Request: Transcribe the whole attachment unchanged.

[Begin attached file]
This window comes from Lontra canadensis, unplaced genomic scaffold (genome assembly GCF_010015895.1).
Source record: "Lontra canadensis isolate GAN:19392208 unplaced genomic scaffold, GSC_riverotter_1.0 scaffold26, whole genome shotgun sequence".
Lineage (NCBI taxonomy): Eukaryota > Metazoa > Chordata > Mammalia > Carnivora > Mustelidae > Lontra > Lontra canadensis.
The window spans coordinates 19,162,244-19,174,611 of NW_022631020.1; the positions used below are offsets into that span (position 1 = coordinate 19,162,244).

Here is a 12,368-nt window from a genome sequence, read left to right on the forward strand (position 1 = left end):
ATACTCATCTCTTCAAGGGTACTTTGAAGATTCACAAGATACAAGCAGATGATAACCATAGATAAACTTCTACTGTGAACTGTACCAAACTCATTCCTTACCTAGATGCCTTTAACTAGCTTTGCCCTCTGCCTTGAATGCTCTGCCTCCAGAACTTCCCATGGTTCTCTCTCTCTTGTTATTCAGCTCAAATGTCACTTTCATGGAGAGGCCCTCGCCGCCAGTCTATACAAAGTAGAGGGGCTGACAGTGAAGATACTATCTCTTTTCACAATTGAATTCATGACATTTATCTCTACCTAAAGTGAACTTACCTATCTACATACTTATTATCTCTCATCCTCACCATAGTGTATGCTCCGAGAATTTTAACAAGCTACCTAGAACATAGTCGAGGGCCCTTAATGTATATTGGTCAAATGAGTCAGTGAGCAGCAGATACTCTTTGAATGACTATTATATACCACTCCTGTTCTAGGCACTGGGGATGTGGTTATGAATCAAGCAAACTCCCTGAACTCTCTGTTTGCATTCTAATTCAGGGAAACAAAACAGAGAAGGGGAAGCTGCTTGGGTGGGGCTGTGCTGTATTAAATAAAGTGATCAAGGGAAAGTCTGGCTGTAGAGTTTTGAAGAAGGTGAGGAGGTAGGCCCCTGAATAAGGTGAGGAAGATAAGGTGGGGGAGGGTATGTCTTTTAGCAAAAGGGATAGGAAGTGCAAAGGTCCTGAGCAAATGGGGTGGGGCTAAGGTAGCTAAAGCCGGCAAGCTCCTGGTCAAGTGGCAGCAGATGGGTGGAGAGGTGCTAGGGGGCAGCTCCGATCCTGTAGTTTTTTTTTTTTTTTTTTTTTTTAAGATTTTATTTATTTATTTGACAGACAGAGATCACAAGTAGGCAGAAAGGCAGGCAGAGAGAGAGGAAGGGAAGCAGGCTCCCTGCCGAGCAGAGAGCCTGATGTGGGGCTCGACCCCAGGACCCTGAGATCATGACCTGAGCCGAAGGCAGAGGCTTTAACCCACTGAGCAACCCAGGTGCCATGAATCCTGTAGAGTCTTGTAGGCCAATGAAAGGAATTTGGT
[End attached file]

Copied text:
This window comes from Lontra canadensis, unplaced genomic scaffold (genome assembly GCF_010015895.1).
Source record: "Lontra canadensis isolate GAN:19392208 unplaced genomic scaffold, GSC_riverotter_1.0 scaffold26, whole genome shotgun sequence".
Lineage (NCBI taxonomy): Eukaryota > Metazoa > Chordata > Mammalia > Carnivora > Mustelidae > Lontra > Lontra canadensis.
The window spans coordinates 19,162,244-19,174,611 of NW_022631020.1; the positions used below are offsets into that span (position 1 = coordinate 19,162,244).

Here is a 12,368-nt window from a genome sequence, read left to right on the forward strand (position 1 = left end):
ATACTCATCTCTTCAAGGGTACTTTGAAGATTCACAAGATACAAGCAGATGATAACCATAGATAAACTTCTACTGTGAACTGTACCAAACTCATTCCTTACCTAGATGCCTTTAACTAGCTTTGCCCTCTGCCTTGAATGCTCTGCCTCCAGAACTTCCCATGGTTCTCTCTCTCTTGTTATTCAGCTCAAATGTCACTTTCATGGAGAGGCCCTCGCCGCCAGTCTATACAAAGTAGAGGGGCTGACAGTGAAGATACTATCTCTTTTCACAATTGAATTCATGACATTTATCTCTACCTAAAGTGAACTTACCTATCTACATACTTATTATCTCTCATCCTCACCATAGTGTATGCTCCGAGAATTTTAACAAGCTACCTAGAACATAGTCGAGGGCCCTTAATGTATATTGGTCAAATGAGTCAGTGAGCAGCAGATACTCTTTGAATGACTATTATATACCACTCCTGTTCTAGGCACTGGGGATGTGGTTATGAATCAAGCAAACTCCCTGAACTCTCTGTTTGCATTCTAATTCAGGGAAACAAAACAGAGAAGGGGAAGCTGCTTGGGTGGGGCTGTGCTGTATTAAATAAAGTGATCAAGGGAAAGTCTGGCTGTAGAGTTTTGAAGAAGGTGAGGAGGTAGGCCCCTGAATAAGGTGAGGAAGATAAGGTGGGGGAGGGTATGTCTTTTAGCAAAAGGGATAGGAAGTGCAAAGGTCCTGAGCAAATGGGGTGGGGCTAAGGTAGCTAAAGCCGGCAAGCTCCTGGTCAAGTGGCAGCAGATGGGTGGAGAGGTGCTAGGGGGCAGCTCCGATCCTGTAGTTTTTTTTTTTTTTTTTTTTTTTAAGATTTTATTTATTTATTTGACAGACAGAGATCACAAGTAGGCAGAAAGGCAGGCAGAGAGAGAGGAAGGGAAGCAGGCTCCCTGCCGAGCAGAGAGCCTGATGTGGGGCTCGACCCCAGGACCCTGAGATCATGACCTGAGCCGAAGGCAGAGGCTTTAACCCACTGAGCAACCCAGGTGCCATGAATCCTGTAGAGTCTTGTAGGCCAATGAAAGGAATTTGGT